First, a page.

Being a parent is a big job and now with bullying and cyber bullying that job has become even harder. Years ago the topic of hazing was in the news and the public became aware of the dangers and harm from it. Now, bullying is coming up in the mainstream conversation and its impact is gaining attention.
One case in Maryland caught national attention when an autistic teenager was tormented by two female schoolmates. Evidence of the mistreatment was caught on the girls’ telephones where they had videotaped horrific pranks played on the boy. Played is not the right word as the outcomes could have resulted in his death.
This example brings to light one of the investigative tools available for cases such as these – videos and photos. Usually the media is shared online with classmates through several platforms, both open and closed.
The Internet is a danger for kids and a tool for investigators
While digital forensics conjures up visions of computer forensics experts and computer investigation or mobile phone forensic analysis or cell phone analysis, it is also a part of investigative strategies and tools we use online in social media investigation and social media engineering.
The thing about young people – they love to share – everything. Parents can warn them about “over-sharing” but they think just because they are on a closed platform where only the invited can come, they are safe. Nothing could be less true. We can prove it.
When a parent is concerned about their child being harassed or bullied, we, like every other person in the world, take to the Internet. It isn’t long before we can identify the victim’s friends and their foes.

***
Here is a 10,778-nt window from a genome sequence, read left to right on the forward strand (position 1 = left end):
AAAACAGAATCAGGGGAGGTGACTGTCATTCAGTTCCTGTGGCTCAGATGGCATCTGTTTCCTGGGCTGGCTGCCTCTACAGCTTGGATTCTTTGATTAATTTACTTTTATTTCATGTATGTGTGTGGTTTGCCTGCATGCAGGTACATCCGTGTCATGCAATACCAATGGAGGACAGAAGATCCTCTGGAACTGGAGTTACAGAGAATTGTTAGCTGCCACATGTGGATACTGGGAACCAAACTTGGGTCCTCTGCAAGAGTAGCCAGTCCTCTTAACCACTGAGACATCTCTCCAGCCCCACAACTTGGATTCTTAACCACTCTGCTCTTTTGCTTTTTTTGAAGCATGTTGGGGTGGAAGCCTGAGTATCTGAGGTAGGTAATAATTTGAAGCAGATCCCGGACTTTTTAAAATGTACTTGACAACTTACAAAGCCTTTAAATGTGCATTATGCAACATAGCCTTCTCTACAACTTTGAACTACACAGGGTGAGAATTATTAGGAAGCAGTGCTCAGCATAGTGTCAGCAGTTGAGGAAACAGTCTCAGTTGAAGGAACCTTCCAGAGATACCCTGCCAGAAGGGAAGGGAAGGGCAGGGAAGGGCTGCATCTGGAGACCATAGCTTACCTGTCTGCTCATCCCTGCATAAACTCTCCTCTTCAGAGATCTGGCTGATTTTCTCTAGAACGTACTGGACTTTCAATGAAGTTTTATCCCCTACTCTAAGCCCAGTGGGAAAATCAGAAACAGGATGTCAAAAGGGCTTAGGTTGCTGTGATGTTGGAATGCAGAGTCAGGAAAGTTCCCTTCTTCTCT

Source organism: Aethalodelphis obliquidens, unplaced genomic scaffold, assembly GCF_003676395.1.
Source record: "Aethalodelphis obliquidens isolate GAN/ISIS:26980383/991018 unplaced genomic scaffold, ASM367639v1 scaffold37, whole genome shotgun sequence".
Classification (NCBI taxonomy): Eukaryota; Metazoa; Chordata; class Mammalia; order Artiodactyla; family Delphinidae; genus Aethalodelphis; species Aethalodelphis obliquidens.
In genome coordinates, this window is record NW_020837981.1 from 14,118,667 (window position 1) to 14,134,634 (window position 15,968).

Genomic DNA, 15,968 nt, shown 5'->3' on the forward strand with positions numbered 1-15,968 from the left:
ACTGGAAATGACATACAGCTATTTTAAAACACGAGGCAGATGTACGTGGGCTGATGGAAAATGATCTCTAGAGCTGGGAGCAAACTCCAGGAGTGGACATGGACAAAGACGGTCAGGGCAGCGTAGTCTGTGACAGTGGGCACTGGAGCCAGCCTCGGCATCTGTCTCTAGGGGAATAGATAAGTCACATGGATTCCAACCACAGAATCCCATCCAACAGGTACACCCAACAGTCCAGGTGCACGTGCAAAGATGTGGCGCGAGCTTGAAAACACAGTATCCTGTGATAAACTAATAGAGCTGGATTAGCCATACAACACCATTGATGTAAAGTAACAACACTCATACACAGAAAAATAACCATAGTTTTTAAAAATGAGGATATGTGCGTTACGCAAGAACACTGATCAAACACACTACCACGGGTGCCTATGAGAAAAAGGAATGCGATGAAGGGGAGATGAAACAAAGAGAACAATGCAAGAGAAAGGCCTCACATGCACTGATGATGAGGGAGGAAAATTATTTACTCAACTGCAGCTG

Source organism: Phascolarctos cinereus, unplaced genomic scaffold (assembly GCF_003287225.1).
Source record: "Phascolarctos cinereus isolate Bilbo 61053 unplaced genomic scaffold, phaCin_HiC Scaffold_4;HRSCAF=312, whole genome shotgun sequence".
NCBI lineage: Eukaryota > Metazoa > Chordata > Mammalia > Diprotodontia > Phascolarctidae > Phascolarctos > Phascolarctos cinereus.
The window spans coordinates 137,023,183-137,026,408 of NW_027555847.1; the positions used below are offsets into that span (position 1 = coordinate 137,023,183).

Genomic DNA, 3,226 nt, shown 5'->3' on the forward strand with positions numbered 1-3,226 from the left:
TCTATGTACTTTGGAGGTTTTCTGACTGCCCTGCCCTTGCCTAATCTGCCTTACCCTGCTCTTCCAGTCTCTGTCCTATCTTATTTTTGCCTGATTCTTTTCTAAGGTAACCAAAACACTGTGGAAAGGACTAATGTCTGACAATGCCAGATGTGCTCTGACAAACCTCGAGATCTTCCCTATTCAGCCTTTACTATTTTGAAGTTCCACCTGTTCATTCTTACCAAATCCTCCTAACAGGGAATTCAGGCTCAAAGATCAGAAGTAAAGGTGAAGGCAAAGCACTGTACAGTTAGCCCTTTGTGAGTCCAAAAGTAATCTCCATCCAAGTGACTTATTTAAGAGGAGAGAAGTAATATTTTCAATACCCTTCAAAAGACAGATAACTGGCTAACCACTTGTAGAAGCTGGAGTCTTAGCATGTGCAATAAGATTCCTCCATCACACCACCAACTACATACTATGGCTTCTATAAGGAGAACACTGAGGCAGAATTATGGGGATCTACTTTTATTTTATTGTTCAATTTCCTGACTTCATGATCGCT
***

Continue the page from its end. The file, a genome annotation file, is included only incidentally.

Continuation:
Gathering evidence of supposed pranks, practical jokes and “I was just kidding” comments takes time. But through social media engineering, online chats and engagement, we are able to do just that.
And, just like in years of old when the neighbor saw you doing something and told your parents, the Internet is also a witness. So while we don’t lump these investigative techniques and strategies under computer forensics investigation, we don’t care that others might.
Our purpose is to get the facts and find the truth. If that saves one person from bullying and another from committing a crime down the road, we’ll call it dining with the wolves, walking with dinosaurs or whatever you like.
At International Investigators, we have the skills, the tools and the mission to make a difference and it’s especially satisfying when it is for hardworking parents and children.
-T. Wilcox, CEO, International Investigators
-B. McGinley, Director of Operations, International Investigators